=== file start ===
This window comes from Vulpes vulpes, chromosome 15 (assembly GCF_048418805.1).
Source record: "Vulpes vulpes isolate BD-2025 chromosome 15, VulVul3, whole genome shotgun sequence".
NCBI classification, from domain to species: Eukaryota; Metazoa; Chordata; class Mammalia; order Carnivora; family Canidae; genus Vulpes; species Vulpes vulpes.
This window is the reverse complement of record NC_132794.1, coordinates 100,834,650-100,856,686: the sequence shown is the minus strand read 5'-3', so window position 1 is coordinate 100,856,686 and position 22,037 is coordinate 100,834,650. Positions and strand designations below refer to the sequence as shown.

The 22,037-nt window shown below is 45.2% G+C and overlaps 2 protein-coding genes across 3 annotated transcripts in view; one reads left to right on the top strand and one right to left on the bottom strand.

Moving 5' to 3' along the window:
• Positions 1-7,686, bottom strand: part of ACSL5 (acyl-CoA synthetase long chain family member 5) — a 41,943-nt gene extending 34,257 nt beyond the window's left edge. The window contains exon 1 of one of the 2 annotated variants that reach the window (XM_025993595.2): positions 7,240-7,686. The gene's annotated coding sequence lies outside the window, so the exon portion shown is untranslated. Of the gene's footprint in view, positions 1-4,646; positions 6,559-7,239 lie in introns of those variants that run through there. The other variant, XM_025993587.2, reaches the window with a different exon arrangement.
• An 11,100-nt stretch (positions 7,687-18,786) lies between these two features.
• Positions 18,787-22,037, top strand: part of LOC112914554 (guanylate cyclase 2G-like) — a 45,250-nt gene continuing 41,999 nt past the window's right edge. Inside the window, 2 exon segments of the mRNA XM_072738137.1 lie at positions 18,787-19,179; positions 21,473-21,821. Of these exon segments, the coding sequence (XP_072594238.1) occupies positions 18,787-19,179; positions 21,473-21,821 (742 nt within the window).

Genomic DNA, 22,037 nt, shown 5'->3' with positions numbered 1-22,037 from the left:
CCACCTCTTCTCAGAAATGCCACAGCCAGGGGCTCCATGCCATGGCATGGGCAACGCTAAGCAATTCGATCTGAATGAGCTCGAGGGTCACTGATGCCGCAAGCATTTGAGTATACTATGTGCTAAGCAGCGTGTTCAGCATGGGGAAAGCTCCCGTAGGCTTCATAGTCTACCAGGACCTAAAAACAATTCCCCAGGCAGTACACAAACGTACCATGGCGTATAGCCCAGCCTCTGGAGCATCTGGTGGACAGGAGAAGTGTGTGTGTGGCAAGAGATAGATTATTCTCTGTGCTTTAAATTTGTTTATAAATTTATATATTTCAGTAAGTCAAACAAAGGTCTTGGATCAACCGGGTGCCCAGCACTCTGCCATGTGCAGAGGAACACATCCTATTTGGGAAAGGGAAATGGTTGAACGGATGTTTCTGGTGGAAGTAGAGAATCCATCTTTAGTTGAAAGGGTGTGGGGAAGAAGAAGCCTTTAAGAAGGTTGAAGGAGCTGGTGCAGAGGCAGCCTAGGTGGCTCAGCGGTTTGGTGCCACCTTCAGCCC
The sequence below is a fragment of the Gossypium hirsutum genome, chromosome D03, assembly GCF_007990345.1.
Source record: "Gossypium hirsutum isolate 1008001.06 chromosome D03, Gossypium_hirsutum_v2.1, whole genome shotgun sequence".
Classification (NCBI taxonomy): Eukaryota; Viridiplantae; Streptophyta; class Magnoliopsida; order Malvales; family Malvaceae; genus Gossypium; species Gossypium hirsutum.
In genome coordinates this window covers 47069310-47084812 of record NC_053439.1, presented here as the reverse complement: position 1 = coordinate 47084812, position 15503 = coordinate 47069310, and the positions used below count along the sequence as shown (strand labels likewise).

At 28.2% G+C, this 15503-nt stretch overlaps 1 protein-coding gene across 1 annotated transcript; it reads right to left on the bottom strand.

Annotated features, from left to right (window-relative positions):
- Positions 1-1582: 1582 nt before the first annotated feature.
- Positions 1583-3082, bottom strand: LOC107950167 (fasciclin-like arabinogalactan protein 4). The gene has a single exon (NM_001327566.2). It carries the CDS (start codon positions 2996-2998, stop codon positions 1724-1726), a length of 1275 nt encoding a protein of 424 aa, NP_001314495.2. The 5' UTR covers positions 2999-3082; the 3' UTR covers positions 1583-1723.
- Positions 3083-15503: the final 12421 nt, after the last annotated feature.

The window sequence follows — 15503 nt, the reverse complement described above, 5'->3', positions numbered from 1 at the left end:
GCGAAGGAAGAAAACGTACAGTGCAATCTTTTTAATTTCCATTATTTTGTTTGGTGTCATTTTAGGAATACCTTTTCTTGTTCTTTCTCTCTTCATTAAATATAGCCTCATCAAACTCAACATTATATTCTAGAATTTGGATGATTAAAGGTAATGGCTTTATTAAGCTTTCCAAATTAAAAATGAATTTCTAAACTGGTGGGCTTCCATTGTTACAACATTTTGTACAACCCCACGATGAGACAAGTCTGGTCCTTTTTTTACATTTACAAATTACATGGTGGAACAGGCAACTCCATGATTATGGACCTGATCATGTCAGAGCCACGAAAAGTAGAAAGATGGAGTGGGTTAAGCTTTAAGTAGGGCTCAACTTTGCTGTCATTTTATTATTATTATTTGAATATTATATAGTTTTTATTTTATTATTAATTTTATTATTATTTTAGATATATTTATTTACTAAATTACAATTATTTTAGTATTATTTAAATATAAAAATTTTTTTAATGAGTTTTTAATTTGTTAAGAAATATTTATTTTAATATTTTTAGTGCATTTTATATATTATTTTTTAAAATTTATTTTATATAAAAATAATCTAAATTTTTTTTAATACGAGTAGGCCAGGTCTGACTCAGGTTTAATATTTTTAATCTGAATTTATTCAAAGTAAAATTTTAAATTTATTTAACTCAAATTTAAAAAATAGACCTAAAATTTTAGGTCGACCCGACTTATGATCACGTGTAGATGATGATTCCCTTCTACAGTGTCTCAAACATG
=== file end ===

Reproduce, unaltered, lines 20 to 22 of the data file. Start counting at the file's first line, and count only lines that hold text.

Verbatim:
- Positions 3083-15503: the final 12421 nt, after the last annotated feature.

The window sequence follows — 15503 nt, the reverse complement described above, 5'->3', positions numbered from 1 at the left end:
GCGAAGGAAGAAAACGTACAGTGCAATCTTTTTAATTTCCATTATTTTGTTTGGTGTCATTTTAGGAATACCTTTTCTTGTTCTTTCTCTCTTCATTAAATATAGCCTCATCAAACTCAACATTATATTCTAGAATTTGGATGATTAAAGGTAATGGCTTTATTAAGCTTTCCAAATTAAAAATGAATTTCTAAACTGGTGGGCTTCCATTGTTACAACATTTTGTACAACCCCACGATGAGACAAGTCTGGTCCTTTTTTTACATTTACAAATTACATGGTGGAACAGGCAACTCCATGATTATGGACCTGATCATGTCAGAGCCACGAAAAGTAGAAAGATGGAGTGGGTTAAGCTTTAAGTAGGGCTCAACTTTGCTGTCATTTTATTATTATTATTTGAATATTATATAGTTTTTATTTTATTATTAATTTTATTATTATTTTAGATATATTTATTTACTAAATTACAATTATTTTAGTATTATTTAAATATAAAAATTTTTTTAATGAGTTTTTAATTTGTTAAGAAATATTTATTTTAATATTTTTAGTGCATTTTATATATTATTTTTTAAAATTTATTTTATATAAAAATAATCTAAATTTTTTTTAATACGAGTAGGCCAGGTCTGACTCAGGTTTAATATTTTTAATCTGAATTTATTCAAAGTAAAATTTTAAATTTATTTAACTCAAATTTAAAAAATAGACCTAAAATTTTAGGTCGACCCGACTTATGATCACGTGTAGATGATGATTCCCTTCTACAGTGTCTCAAACATG